According to the Bureau of Labor Statistics' 2007 Consumer Expenditures survey, the average household spent $3,465 on food at home. That's quite the hefty annual grocery tab -- close to $300 a month.

Saving money on your very next trip to the supermarket needn't involve poring over the Sunday paper clipping coupons, or driving all around town to find the best price on frozen peas. Just remember these four simple tips to easily save as much as $100 on your shopping trip.

1. Use your cutting board to chop your grocery tab in half. Prechopped, presorted, prepackaged -- man, we're lazy … and it's costing us, too. When Consumer Reports sent two shoppers to the supermarket for the weekly basics, the one schooled on the cost of convenience rang up a tab that was $79 less.

The biggest budget-busters were bagged veggies ($11 versus $3 for au naturel broccoli bunches), single-serving containers ($9.90 for oatmeal envelopes versus $1.59 for the canister), and presliced cheese ($2 more per pound than having the deli guy work over a hunk of muenster). Food companies have jumped on the consumer-convenience bandwagon to reap huge profits, but that doesn't mean you should buy in.

Dust off the cutting board and colander, and stay away from the worked-over (and marked-up) grub. A few extra minutes of dicing and slicing are certainly worth $79 in savings.

2. Study the per-unit pricing tags taped to the shelves. There are those who keep color-coded files with meticulously clipped coupons indexed by category, retailer, and expiration date. And then there are the rest of us. The good news is that savings can be had even if you don't have a wallet full of coupons.

The secret to savings is to simply pay attention to per-unit pricing. And your grocer provides a handy cheat sheet right on the shelf. The bigger box of cereal is no bargain at $0.08 more per pound than the smaller one. And oh, the horror of the innocuous $1.39 20-ounce bottle of soda, when a few aisles away six 2-liter bottles cost just $5. That's $23.19 less than what you'd shell out for the same amount of pop in the smaller size.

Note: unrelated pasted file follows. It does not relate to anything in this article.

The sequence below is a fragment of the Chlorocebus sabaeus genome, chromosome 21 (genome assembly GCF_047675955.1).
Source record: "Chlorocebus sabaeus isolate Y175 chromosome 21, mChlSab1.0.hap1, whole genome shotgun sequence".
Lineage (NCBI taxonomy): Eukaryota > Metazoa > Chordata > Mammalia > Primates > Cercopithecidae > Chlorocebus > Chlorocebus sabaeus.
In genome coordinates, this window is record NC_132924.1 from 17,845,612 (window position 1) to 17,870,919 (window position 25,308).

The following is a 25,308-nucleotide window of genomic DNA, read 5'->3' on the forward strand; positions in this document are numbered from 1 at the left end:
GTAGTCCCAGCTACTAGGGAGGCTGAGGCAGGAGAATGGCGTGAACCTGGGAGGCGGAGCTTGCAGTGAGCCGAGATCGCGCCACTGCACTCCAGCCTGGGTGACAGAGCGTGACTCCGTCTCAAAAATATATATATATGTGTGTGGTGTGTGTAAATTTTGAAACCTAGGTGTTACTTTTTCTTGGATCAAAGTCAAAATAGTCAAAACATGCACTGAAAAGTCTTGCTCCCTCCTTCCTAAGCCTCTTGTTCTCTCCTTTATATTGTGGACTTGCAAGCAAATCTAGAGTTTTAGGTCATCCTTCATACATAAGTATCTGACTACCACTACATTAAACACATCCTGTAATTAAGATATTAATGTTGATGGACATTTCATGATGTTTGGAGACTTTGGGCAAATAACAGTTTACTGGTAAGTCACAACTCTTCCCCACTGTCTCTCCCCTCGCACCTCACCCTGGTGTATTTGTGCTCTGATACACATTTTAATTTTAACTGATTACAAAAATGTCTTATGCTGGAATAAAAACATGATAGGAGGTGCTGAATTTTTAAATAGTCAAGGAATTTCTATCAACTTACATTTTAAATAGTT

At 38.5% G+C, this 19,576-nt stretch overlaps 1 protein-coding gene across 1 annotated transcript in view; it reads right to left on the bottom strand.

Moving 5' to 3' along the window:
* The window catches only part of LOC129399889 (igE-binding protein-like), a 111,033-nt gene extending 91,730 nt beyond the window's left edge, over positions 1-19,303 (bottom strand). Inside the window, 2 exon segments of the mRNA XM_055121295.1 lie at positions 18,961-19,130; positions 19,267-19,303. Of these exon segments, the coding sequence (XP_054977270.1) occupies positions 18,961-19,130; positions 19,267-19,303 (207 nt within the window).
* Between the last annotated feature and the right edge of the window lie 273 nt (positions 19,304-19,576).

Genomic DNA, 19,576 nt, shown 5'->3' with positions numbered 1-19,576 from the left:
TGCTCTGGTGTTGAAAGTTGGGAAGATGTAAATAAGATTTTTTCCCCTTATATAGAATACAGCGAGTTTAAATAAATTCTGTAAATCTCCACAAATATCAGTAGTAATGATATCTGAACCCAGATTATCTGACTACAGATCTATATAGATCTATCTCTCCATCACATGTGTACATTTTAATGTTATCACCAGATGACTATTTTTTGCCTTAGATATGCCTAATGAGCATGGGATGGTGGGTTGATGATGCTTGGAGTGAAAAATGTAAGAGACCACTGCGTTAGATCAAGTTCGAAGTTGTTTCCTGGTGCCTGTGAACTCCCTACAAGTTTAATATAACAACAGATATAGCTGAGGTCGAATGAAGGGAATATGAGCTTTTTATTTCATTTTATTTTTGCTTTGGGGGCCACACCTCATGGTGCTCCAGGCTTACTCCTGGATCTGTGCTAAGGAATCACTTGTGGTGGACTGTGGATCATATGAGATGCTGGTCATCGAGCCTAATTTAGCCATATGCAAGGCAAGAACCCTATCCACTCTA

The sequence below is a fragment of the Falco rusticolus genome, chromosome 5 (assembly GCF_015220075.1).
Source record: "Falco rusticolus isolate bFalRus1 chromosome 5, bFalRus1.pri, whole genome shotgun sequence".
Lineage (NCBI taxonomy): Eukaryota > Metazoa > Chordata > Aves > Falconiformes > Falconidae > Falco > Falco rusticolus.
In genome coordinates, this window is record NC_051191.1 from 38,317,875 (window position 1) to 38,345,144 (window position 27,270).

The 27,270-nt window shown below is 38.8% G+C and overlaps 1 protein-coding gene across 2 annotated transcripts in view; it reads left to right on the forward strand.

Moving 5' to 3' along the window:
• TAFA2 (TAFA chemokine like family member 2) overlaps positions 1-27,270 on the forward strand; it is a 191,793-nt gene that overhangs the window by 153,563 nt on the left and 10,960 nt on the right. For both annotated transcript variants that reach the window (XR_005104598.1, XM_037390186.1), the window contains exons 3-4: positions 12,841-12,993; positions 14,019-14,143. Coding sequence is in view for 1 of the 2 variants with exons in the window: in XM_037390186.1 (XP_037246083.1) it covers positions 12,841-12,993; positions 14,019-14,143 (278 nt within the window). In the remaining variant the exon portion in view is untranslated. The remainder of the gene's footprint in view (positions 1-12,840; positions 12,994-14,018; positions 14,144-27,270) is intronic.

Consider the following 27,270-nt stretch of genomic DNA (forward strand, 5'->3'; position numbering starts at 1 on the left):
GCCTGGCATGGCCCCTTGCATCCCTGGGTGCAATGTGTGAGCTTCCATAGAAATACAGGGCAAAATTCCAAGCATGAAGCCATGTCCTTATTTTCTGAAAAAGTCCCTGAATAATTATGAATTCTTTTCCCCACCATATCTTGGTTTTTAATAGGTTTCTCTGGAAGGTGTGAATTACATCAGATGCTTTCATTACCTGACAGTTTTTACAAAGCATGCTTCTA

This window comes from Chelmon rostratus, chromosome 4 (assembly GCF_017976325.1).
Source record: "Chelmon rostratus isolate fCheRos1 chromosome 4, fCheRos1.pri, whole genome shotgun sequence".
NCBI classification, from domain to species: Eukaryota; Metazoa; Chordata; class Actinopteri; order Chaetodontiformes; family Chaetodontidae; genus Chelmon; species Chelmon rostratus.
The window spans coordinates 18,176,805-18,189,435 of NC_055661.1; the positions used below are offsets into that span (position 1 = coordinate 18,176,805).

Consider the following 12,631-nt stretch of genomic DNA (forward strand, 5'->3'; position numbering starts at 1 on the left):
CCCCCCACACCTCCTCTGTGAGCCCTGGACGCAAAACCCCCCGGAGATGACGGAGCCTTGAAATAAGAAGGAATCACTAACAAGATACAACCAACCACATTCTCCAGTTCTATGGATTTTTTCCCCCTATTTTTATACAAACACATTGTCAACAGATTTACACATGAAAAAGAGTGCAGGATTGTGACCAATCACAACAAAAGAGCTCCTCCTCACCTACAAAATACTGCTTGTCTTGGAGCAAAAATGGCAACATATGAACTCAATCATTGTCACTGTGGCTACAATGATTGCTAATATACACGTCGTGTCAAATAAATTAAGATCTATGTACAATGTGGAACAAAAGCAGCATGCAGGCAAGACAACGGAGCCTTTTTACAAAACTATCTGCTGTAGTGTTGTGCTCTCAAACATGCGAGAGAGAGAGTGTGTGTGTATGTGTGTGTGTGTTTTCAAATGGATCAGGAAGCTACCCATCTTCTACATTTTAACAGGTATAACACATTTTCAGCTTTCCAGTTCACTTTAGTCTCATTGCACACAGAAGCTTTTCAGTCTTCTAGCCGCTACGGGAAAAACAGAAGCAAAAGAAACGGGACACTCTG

If you are motivated to find coupons, the Web makes fast work out of finding coupons to use before you hit the grocery store's aisles. Try Coupons.com, CouponMountain.com, and CouponMom.com. To make the most of the discounts, check your store's website for double-coupon days, as well as restrictions on coupon use. Signing up for a store's loyalty program can amount to cash back, too. Cardholders get not only better deals on their current purchases, but also coupons worth cash off future trips.

3. Ignore the lure of name brands and go generic. Opting for store-brand items over name-brand ones can cut your supermarket tab by one-third or more. When Consumer Reports went shopping, it stuck to a store-brand shopping list and picked up chocolate-chip cookies, orange juice, frozen lasagna, raisin bran cereal, coffee, and peanut butter for about $24 -- nearly $10 less than what it would cost to buy name-brand fare.

4. Don't overbuy. Leftovers are great (I like day-two pizza), but waste isn't cool. One U.S. Department of Agriculture study found that Americans discard more than a pound of food a day. There are many tricks to keeping track of leftovers (with labels, for example, or a list on the front of the fridge), but you have to remember to actually consume the food before it spoils. On the front end, buying less, even if it means paying a little more per unit, may be financially worthwhile. So keep track of the waste, and adjust your meals and shopping plans accordingly.

Also, take stock of your fridge and experiment with a new recipe. Websites such as Allrecipes.com, Supercook.com, RecipeMatcher.com, and FoodieView.com allow you to input ingredients for a new recipe to try. Or you can simply type ingredients into your search bar, followed by "recipe" for more recipes. Maybe you can find a more creative use for that leftover chicken now.

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Fool.com columnist Dayana Yochim subsists on leftovers and cereal. The Fool has a disclosure policy.